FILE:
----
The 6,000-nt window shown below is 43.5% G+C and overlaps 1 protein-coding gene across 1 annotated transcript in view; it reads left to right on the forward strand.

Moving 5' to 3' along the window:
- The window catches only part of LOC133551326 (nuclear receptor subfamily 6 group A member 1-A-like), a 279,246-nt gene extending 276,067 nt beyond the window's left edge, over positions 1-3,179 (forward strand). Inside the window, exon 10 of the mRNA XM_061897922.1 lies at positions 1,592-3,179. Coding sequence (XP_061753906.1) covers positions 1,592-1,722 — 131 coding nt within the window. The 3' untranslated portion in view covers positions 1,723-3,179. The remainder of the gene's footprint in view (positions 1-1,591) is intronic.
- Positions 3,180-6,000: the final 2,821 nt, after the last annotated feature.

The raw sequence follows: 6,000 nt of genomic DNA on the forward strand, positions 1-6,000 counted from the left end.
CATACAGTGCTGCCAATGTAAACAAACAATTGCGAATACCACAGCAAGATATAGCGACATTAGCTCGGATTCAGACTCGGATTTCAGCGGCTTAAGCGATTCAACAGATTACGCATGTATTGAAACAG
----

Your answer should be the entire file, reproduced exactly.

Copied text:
The 6,000-nt window shown below is 43.5% G+C and overlaps 1 protein-coding gene across 1 annotated transcript in view; it reads left to right on the forward strand.

Moving 5' to 3' along the window:
- The window catches only part of LOC133551326 (nuclear receptor subfamily 6 group A member 1-A-like), a 279,246-nt gene extending 276,067 nt beyond the window's left edge, over positions 1-3,179 (forward strand). Inside the window, exon 10 of the mRNA XM_061897922.1 lies at positions 1,592-3,179. Coding sequence (XP_061753906.1) covers positions 1,592-1,722 — 131 coding nt within the window. The 3' untranslated portion in view covers positions 1,723-3,179. The remainder of the gene's footprint in view (positions 1-1,591) is intronic.
- Positions 3,180-6,000: the final 2,821 nt, after the last annotated feature.

The raw sequence follows: 6,000 nt of genomic DNA on the forward strand, positions 1-6,000 counted from the left end.
CATACAGTGCTGCCAATGTAAACAAACAATTGCGAATACCACAGCAAGATATAGCGACATTAGCTCGGATTCAGACTCGGATTTCAGCGGCTTAAGCGATTCAACAGATTACGCATGTATTGAAACAG